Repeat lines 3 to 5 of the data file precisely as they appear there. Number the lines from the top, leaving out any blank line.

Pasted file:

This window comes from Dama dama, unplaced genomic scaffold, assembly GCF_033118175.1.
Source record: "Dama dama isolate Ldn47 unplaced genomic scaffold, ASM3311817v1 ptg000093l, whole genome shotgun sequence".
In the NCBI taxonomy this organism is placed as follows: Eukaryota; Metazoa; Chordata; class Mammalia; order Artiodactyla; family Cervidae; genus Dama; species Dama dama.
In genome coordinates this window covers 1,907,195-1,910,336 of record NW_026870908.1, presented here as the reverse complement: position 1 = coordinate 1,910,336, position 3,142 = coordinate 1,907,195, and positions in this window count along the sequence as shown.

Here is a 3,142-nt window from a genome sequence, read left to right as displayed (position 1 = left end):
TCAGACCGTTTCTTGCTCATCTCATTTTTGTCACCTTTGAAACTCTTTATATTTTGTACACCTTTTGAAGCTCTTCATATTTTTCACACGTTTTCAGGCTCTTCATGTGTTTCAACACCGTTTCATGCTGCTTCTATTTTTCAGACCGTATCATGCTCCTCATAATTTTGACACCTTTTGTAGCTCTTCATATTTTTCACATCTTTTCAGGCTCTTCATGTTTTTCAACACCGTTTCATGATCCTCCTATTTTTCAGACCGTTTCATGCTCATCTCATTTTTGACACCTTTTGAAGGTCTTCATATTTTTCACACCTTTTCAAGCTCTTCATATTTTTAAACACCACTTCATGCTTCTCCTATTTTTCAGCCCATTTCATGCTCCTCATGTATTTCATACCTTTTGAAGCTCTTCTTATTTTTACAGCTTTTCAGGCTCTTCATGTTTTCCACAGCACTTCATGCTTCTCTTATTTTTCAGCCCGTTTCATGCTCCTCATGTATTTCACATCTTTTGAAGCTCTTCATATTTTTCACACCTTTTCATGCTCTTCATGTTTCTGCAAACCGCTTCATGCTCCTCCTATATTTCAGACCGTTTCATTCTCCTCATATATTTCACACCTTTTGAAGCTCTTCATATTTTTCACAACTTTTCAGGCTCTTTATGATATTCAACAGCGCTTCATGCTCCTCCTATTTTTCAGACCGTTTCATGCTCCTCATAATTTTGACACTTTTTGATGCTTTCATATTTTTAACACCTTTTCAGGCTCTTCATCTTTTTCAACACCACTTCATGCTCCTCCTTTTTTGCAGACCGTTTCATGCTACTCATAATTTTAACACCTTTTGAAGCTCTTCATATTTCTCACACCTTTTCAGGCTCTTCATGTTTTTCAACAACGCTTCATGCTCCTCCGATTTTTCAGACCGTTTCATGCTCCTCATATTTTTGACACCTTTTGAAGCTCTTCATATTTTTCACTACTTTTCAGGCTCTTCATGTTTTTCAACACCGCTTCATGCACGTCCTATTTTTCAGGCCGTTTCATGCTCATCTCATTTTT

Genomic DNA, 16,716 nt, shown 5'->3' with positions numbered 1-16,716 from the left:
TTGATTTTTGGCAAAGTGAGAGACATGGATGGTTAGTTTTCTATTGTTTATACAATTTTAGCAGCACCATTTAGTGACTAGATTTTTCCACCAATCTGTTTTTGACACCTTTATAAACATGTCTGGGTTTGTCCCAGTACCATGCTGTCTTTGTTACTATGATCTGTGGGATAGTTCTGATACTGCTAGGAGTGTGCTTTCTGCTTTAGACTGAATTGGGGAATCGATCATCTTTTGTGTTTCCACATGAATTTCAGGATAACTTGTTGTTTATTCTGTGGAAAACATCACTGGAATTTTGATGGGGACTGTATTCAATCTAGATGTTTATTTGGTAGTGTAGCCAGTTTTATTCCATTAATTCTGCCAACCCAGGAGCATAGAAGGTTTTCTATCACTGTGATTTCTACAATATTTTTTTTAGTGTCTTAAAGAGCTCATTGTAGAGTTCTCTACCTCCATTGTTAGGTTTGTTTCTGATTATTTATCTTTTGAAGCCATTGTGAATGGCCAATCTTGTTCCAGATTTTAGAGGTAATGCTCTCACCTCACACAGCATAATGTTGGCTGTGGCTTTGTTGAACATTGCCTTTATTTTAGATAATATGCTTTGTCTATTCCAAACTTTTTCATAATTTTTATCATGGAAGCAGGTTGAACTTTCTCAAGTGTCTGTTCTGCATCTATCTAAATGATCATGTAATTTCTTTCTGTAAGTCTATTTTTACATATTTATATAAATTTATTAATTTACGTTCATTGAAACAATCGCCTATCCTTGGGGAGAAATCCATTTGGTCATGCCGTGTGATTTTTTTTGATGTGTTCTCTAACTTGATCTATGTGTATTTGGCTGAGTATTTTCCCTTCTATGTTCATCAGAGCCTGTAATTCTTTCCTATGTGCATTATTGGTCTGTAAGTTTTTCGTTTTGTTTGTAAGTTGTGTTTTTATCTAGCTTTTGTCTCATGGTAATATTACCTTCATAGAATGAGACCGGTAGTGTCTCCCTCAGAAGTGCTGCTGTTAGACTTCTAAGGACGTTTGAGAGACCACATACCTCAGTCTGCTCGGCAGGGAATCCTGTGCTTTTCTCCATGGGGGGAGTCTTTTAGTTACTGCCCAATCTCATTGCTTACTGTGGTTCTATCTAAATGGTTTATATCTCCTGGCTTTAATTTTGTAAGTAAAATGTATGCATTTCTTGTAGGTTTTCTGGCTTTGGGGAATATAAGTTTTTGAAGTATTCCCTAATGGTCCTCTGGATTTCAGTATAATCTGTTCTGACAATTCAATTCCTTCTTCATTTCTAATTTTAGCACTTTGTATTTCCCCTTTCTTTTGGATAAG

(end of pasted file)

In the NCBI taxonomy this organism is placed as follows: Eukaryota; Metazoa; Chordata; class Mammalia; order Artiodactyla; family Cervidae; genus Dama; species Dama dama.
In genome coordinates this window covers 1,907,195-1,910,336 of record NW_026870908.1, presented here as the reverse complement: position 1 = coordinate 1,910,336, position 3,142 = coordinate 1,907,195, and positions in this window count along the sequence as shown.

Here is a 3,142-nt window from a genome sequence, read left to right as displayed (position 1 = left end):